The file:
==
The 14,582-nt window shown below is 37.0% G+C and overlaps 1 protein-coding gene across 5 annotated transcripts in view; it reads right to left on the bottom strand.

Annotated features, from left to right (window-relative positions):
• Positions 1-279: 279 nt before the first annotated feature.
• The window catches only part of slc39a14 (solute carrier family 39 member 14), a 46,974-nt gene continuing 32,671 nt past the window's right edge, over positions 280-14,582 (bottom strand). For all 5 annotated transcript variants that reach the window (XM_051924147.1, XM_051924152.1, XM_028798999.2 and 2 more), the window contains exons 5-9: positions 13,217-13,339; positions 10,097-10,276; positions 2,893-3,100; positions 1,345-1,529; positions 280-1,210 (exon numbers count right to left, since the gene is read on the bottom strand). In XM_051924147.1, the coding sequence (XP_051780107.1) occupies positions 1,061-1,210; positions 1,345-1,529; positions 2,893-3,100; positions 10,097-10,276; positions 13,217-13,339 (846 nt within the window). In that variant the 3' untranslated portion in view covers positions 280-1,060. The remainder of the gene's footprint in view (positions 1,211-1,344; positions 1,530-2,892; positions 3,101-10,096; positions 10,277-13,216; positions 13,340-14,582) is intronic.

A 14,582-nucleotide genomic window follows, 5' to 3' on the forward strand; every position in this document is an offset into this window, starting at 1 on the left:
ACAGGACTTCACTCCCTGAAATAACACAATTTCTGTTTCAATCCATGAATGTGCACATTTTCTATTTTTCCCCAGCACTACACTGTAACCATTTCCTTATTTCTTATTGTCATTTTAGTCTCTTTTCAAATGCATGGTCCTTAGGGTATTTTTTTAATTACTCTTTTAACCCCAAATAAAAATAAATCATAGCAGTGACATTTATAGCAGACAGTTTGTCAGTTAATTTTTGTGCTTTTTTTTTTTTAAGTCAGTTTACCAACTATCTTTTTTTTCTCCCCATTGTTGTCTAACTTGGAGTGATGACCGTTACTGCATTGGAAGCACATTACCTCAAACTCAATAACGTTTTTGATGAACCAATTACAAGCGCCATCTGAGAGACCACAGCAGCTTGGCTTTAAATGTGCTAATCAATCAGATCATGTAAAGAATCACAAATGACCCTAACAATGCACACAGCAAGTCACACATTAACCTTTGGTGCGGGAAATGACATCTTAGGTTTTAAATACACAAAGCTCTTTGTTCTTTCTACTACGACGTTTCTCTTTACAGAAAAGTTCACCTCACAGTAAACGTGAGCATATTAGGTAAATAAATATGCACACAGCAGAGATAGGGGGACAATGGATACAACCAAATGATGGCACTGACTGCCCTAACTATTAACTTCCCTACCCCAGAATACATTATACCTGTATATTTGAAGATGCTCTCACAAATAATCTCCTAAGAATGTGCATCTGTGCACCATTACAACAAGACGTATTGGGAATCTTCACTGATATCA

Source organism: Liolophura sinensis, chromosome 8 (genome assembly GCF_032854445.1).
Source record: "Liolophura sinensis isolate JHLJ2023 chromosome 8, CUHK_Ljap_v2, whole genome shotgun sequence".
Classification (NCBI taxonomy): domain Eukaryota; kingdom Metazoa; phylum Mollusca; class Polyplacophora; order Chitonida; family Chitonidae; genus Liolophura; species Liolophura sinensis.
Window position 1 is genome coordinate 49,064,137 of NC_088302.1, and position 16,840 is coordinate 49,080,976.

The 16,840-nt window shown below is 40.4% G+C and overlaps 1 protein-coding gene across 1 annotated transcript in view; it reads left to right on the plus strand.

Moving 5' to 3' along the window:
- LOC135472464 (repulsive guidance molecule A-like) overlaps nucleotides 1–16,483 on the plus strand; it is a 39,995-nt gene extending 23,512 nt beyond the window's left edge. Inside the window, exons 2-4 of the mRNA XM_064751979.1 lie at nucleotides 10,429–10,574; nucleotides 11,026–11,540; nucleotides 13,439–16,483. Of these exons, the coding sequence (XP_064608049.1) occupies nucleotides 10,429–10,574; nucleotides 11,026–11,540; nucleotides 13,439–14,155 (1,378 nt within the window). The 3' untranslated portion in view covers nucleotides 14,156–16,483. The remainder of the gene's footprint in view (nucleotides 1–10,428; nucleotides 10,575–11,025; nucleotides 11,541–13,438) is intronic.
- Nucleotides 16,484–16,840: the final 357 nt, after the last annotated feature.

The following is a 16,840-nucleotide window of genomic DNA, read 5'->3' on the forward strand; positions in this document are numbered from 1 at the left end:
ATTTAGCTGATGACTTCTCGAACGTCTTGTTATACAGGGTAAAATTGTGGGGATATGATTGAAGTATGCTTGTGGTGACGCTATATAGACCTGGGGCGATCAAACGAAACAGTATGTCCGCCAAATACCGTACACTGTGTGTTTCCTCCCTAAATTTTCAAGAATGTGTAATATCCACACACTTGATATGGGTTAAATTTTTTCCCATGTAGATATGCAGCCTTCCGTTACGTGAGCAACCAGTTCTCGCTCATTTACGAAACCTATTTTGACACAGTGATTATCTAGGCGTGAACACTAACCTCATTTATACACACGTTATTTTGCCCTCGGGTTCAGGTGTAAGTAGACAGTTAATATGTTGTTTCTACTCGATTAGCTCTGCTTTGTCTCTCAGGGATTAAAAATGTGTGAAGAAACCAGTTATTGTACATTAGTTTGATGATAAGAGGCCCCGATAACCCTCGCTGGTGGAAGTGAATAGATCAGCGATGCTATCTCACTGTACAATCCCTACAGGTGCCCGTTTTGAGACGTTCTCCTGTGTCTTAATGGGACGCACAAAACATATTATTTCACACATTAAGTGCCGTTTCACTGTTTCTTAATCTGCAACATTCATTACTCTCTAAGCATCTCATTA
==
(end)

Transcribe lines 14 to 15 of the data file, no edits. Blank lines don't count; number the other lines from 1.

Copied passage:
- Nucleotides 16,484–16,840: the final 357 nt, after the last annotated feature.

The following is a 16,840-nucleotide window of genomic DNA, read 5'->3' on the forward strand; positions in this document are numbered from 1 at the left end: